That scenario also doesn’t seem very likely. This week, the Lebanese Forces led by Samir Geagea — a Christian Maronite politician and one of most hated people in the country, who didn’t hesitate to slaughter innocent people in the 1970s and 1980s — erected roadblocks in the town of Zahle, bringing back forgotten memories from the civil war in the 1970s. But even Geagea, one of the most strident opponents of Hezbollah, knows his limits and is aware that his forces lack the ability to deal with the Shiite movement.
It is impossible to know what will happen in Lebanon, and there is always the possibility of good news. For example, if former prime minister Saad Hariri manages to put together a new government, that could definitely encourage Western aid to Lebanon.
Another possibility is that Iran and/or Russia will decide to intervene, which could bring some stability to Lebanon, at the expense of turning it into a province of a renewed Persian Empire.
The Associated Press contributed to this article.
Israel needs to help Lebanon – editorial
Hezbollah is the most dangerous terrorist organization in the world, and has a stranglehold on part of Lebanon. However, every country has extremists and local problems.
Jerusalem Post, July 7, 2021
Tel Aviv City Hall is lit up in the colours of the Lebanese flag in solidarity with the people of Beirut last year (Photo: Wikimedia Commons | License details)
Israel’s neighbor is in trouble, and when a neighbor needs help – even if it’s an enemy state – it is incumbent to provide assistance. In this case the neighbor is Lebanon, a state with which Israel shares many common attributes. Both Israel and Lebanon have diverse populations and complex histories. We are both part of the long trajectory of the Middle East and have civilizations that date back millennia. However, recent political divisions and the hijacking of Lebanon’s politics by Hezbollah have made relations difficult.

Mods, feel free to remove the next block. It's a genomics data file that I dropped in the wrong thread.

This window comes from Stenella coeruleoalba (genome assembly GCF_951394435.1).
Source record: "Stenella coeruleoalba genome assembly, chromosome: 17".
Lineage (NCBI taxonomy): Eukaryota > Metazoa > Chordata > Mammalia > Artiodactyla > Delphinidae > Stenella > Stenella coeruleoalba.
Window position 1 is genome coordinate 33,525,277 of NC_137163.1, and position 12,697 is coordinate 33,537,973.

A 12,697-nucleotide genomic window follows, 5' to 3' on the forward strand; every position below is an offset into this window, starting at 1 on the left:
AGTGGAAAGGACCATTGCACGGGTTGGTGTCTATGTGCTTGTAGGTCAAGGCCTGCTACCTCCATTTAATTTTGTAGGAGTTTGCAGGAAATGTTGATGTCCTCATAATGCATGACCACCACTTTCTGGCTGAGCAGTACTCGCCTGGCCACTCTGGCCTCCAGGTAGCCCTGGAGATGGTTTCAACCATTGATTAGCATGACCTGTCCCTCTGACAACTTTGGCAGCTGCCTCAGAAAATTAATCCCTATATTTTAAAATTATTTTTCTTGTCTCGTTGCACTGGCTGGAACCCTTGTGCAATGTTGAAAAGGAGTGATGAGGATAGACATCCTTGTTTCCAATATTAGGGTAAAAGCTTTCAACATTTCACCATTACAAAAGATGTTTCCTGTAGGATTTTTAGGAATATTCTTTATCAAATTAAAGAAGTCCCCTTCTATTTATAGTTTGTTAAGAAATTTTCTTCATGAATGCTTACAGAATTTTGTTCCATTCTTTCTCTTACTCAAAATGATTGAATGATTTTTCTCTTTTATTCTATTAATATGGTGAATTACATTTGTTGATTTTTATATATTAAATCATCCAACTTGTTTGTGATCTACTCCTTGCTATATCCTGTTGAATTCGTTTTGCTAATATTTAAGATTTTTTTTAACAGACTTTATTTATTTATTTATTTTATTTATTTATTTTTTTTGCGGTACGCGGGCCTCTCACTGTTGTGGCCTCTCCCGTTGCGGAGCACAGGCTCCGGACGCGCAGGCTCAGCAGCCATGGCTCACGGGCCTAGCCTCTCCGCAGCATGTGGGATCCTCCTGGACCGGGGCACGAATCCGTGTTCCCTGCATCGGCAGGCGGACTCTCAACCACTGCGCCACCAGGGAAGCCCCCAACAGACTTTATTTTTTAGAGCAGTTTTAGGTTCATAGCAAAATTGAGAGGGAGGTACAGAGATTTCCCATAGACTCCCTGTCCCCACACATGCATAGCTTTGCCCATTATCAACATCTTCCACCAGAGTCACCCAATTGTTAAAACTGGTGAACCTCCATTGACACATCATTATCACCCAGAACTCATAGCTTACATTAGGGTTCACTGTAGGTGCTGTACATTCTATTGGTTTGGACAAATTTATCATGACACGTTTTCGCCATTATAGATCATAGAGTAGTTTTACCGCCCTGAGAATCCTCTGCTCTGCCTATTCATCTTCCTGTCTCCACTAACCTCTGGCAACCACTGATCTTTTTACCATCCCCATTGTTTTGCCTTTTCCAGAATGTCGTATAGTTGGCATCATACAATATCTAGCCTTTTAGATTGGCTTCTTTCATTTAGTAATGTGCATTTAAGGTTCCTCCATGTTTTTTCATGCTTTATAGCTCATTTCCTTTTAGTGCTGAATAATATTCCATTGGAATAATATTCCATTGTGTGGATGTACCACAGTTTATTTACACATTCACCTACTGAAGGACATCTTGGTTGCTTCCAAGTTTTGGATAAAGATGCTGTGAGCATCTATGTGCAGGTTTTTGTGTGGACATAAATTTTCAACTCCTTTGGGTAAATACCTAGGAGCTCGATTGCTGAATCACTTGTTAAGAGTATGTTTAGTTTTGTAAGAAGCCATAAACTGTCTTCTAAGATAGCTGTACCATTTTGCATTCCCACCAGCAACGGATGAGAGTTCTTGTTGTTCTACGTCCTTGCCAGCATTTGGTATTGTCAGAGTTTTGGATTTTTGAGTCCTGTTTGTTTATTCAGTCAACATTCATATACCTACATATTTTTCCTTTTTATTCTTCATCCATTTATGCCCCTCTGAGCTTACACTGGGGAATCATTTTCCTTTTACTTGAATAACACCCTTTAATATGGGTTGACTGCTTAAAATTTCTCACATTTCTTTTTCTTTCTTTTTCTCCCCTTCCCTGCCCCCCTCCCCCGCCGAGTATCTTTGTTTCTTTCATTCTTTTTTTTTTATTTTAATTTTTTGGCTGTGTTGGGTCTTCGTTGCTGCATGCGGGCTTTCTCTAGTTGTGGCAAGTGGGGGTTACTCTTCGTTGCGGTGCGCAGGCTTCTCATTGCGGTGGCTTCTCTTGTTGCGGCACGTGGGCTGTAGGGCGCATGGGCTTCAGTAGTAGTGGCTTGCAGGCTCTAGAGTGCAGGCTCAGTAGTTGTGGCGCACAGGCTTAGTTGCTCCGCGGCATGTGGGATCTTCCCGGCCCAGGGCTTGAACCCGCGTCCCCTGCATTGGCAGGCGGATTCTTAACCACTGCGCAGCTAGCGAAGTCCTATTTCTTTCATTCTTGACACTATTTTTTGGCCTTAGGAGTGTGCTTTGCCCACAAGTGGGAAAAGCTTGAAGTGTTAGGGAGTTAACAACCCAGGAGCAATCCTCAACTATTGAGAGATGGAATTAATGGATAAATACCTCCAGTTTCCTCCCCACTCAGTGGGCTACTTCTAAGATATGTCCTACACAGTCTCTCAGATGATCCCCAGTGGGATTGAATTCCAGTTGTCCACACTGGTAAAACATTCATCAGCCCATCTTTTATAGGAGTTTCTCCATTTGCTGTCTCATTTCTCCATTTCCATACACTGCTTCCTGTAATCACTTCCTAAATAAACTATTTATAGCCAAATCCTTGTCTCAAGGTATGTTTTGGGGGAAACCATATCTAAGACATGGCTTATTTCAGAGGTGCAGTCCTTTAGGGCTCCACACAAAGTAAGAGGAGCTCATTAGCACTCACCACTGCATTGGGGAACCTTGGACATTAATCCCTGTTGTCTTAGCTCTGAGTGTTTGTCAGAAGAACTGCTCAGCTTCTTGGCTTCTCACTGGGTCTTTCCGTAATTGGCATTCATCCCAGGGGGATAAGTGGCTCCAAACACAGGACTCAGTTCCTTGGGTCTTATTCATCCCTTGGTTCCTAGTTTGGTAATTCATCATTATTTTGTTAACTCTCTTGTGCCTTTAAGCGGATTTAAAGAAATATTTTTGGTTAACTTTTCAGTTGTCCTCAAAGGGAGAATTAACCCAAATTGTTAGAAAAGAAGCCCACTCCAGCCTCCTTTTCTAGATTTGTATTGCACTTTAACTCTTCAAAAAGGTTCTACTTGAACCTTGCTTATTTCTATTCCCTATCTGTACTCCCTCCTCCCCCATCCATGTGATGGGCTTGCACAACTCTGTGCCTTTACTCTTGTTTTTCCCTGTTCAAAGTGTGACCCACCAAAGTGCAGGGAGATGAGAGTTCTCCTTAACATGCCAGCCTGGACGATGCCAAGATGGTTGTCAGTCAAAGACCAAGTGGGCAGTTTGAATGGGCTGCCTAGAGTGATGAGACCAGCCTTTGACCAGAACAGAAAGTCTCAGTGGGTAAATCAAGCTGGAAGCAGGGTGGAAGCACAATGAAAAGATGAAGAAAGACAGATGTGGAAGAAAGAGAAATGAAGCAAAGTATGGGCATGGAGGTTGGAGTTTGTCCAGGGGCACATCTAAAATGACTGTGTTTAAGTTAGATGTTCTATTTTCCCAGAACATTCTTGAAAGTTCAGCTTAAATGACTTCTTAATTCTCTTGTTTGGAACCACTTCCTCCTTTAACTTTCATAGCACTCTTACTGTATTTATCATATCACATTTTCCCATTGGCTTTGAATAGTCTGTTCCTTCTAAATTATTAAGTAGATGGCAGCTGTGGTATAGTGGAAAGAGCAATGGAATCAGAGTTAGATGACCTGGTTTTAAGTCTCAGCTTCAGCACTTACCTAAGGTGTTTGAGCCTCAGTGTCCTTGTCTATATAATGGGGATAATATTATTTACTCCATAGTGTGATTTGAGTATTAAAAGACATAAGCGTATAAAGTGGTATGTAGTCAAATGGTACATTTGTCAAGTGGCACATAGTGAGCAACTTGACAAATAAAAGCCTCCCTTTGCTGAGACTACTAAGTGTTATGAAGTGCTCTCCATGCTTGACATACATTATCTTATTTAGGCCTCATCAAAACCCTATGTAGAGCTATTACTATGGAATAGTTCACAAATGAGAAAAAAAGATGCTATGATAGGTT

Now amid an unprecedented crisis, Lebanon deserves aid, and there is no better country well-placed to give that aid than Israel. Defense Minister Benny Gantz has offered to assist Lebanon as it continues to suffer from a worsening economic crisis.
“As an Israeli, as a Jew and as a human being, my heart aches seeing the images of people going hungry on the streets of Lebanon,” he wrote Sunday on Twitter. “Israel has offered assistance to Lebanon in the past, and even today we are ready to act and to encourage other countries to extend a helping hand to Lebanon so that it will once again flourish and emerge from its state of crisis.”
The next day, Gantz sent a formal proposal to UNIFIL to provide aid to Lebanon.
Even though the chances the Lebanese government will actually respond in the affirmative to Israel’s offer are close to nil, the Gantz proposal illustrates Israel’s important role as a light unto the nations, willing to do the tikkun olam that is part of Jewish tradition. As a Jewish state, we know all too well what it means to be poor, isolated, abandoned and at the mercy of things beyond our control.
Those that brush off the offer as merely a PR gimmick by Israel, one that Jerusalem knows it won’t have to go through with, are cynically missing the point.
Lebanon today is suffering. With currency exchange rates spiraling to new lows, people are losing money in their accounts. Gas prices are too high, and there are shortages. Lines are long, and the heat of the summer is making many things impossible. Violence is percolating. There is no government, and instead, Saad Hariri, who is the prime minister-designate, has had an impossible time trying to create a functioning coalition.
“The increasingly dire socioeconomic conditions risk systemic national failings with regional and potentially global effects,” the World Bank said in a report last month.
Lebanon desperately needs some assistance. According to an assessment released by UNICEF on Monday, 77% of Lebanese households don’t have enough money to buy food. As we have reported, the country’s medicine importers have warned they have run out of hundreds of essential drugs.
Electricity outages and gas shortages are commonplace, and the Lebanese Armed Forces announced it was offering tourists helicopter rides for $150 to make money.
A country in meltdown: an elderly man on the streets of Beirut selling sweets to make a few coins even as tyres burn behind him (Photo: Karim naamani / Shutterstock.com)